Affect Regulation, Mentalization, and the Development of the Self
Winner of the 2003 Gradiva Award and the 2003 Goethe Award for Psychoanalytic Scholarship
Arguing for the importance of attachment and emotionality in the developing human consciousness, four prominent analysts explore and refine the concepts of mentalization and affect regulation. Their bold, energetic, and encouraging vision for psychoanalytic treatment combines elements of developmental psychology, attachment theory, and psychoanalytic technique. Drawing extensively on case studies and recent analytic literature to illustrate their ideas, Fonagy, Gergely, Jurist, and Target offer models of psychotherapy practice that can enable the gradual development of mentalization and affect regulation even in patients with long histories of violence or neglect.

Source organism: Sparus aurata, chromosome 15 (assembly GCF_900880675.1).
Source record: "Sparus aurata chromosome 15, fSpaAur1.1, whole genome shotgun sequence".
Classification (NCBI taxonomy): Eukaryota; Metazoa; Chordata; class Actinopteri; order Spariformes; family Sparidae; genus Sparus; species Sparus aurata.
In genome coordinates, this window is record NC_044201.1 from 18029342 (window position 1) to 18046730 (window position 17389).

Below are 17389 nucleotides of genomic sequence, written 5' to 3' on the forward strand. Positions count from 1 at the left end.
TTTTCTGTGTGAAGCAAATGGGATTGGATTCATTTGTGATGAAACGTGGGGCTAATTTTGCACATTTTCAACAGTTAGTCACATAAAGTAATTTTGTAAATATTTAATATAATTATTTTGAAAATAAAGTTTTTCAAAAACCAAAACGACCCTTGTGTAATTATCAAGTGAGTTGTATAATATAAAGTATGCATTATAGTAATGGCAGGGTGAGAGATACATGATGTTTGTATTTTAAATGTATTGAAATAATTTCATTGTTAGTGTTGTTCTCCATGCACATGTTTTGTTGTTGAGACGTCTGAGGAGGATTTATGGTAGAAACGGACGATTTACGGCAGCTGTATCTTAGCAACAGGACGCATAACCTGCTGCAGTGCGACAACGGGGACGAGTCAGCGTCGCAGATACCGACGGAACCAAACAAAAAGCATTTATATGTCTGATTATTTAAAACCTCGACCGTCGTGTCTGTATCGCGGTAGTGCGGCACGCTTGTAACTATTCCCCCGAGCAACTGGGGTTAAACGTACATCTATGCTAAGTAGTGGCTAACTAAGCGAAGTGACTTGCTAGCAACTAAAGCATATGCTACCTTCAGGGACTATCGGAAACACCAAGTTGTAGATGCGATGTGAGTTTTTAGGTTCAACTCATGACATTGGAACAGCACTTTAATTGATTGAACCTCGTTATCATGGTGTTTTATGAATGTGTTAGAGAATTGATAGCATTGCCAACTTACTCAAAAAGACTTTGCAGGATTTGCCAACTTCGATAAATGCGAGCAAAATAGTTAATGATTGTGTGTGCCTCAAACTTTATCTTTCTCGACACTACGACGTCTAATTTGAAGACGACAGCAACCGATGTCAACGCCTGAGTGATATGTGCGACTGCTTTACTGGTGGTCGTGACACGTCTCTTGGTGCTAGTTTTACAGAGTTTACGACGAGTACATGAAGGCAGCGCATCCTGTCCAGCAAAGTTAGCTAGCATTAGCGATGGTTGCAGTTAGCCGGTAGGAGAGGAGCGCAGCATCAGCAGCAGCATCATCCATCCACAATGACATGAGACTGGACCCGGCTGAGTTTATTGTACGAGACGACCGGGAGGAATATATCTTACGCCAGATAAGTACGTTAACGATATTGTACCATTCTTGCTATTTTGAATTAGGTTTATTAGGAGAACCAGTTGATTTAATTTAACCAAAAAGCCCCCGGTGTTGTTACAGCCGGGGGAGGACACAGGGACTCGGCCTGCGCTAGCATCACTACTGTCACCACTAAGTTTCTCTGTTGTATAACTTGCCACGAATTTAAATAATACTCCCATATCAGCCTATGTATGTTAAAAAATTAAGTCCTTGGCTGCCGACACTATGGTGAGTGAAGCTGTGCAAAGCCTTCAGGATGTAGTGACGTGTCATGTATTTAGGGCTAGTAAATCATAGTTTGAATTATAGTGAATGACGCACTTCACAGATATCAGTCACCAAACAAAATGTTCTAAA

Provides an exhaustive review of psychoanalytic and developmental psychological research. Employs a truly impressive array of detailed and engaging case studies. Puts forth a comprehensive theory for the way in which the abilities to mentalize (make and use mental representations of your own and other people's emotional states) and affect regulate (control one's own emotions as is appropriate to environment) can determine a person's successful development. Discusses the ways in which bad or insufficient parenting can leave children unable to modulate and interpret their own feelings, as well as the feelings of those around them. Considers the implications for personality disorders and general psychological problems of self-confidence, etc. Evaluates the role of psychoanalytic therapy in addressing this problem in patients, by teaching them in later life to develop these cognitive/emotional capabilities.
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